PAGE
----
Love and Unity: Sexual Ethics in the Modern World

 
 

One Body, by Alexander Pruss, melds rigorous philosophical analysis and insightful moral theology to advance a clearly-articulated system of sexual ethics based on the call to love.

In his new book, One Body: An Essay in Christian Sexual Ethics, distinguished Baylor University philosopher Alexander Pruss offers novel defenses of traditional conclusions, combining insights from both new and old natural law theories of sexual ethics. He skillfully integrates scriptural revelation and contemporary sociological data in a philosophically imaginative and rigorous tour de force.

Pruss’s approach emphasizes that the fundamental law of life is love: love of God and love of neighbor. Therefore, it is essential that we properly understand the nature of love. Pruss challenges the quasi-canonical account of love—held by Anders Nygren among many others—that divides agape and eros as two distinct forms of love. Rather, he argues that agape is love itself, and all other divisions of love (e.g., brotherly love, erotic love, and parental love) are various forms of agape.

In all its forms, agape involves good will for the other, appreciation of the other, and seeking of unity with the other. Without appreciation, good will devolves into a condescending and cold bestowal of benefits. True appreciation of the good of the beloved leads naturally to a desire to be united in appropriate ways with the beloved. Indeed, all those who love enjoy at least a formal union if not a real union with those they love. The formal union (here Pruss draws on Aquinas) consists in understanding and also willing the good of the beloved as the beloved knows and understands his or her own good. A real union, which may or may not be achievable, includes various ways in which the lover and the beloved may be joined together. All love seeks real union, but all loves are not alike in the kinds of real union sought.

In Pruss’s view, the love of fiancés, the love of parent and child, the love of brother and sister, and the love of friends are not significantly different in terms of good will and appreciation. These distinct forms of love are differentiated mainly in terms of the kinds of union (consummation) that are appropriate to seek. Parents consummate their love for their infant children through baby-talk, swaddling, and bottle feeding or nursing. Scholarly colleagues may achieve a real union in their intellectual friendship through co-authoring an article. Spouses may achieve a real union through sexual intercourse. All love seeks real union, but we can differentiate various kinds of love (brotherly, spousal, erotic) by means of the diverse kinds of real union that they seek.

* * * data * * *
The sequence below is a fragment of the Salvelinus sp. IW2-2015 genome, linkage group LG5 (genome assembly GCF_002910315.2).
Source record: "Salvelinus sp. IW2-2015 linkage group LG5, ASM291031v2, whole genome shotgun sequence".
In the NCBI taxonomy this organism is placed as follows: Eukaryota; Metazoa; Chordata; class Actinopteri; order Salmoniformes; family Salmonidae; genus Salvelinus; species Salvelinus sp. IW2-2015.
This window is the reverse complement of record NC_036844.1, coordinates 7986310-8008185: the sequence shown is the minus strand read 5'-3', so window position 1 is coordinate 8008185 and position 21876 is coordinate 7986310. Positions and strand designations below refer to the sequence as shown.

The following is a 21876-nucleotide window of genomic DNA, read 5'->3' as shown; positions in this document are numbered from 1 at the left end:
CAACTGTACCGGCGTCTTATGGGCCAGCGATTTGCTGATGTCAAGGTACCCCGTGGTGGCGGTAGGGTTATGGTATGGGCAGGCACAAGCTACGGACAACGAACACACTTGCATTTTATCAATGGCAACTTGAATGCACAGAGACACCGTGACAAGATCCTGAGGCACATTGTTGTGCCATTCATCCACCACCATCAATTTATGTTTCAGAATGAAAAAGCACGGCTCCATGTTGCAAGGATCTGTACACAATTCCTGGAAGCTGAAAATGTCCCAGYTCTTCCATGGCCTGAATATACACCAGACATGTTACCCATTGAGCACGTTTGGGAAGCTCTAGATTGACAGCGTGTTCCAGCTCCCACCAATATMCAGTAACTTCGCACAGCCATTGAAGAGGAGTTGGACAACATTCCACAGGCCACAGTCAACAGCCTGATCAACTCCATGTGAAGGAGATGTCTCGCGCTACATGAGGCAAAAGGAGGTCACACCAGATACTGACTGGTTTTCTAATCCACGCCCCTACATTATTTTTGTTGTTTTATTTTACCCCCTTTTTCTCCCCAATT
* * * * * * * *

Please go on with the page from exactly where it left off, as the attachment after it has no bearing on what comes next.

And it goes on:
Love becomes distorted when the reality of the lover, the beloved, and their relationship leads to forms of real union that are not fitting. As Pruss puts it:

If the nature of love calls for us to make the love take an appropriate form, then the form that the relationship should take is determined, at least in part, by facts outside the love itself. And this is how it must be since we need to appreciate the beloved as the beloved really is, to bestow things on the beloved that will really benefit him or her, and to unite with the beloved in reality. Thus, the characteristics of the beloved should have a role in determining the form of love.

A mother who loves her teenage son as if he were still in kindergarten has a disordered love, because her love does not sufficiently appreciate the reality of the teenager and seeks union in ways that are fitting only for a younger child. Since the law of love is the ultimate foundation of ethics, failures to love in ways that recognize the reality of the beloved, the reality of the lover, or the reality of the relationship are missing the mark morally. Thus, in Pruss’s view, human love is always dynamic because the realities of the beloved, the lover, and the relationship are always changing. What would benefit those we love (beneficence), the goodness of who they are (appreciation), and how we should seek union with them are not static—they are changing realities that call for our ongoing attention.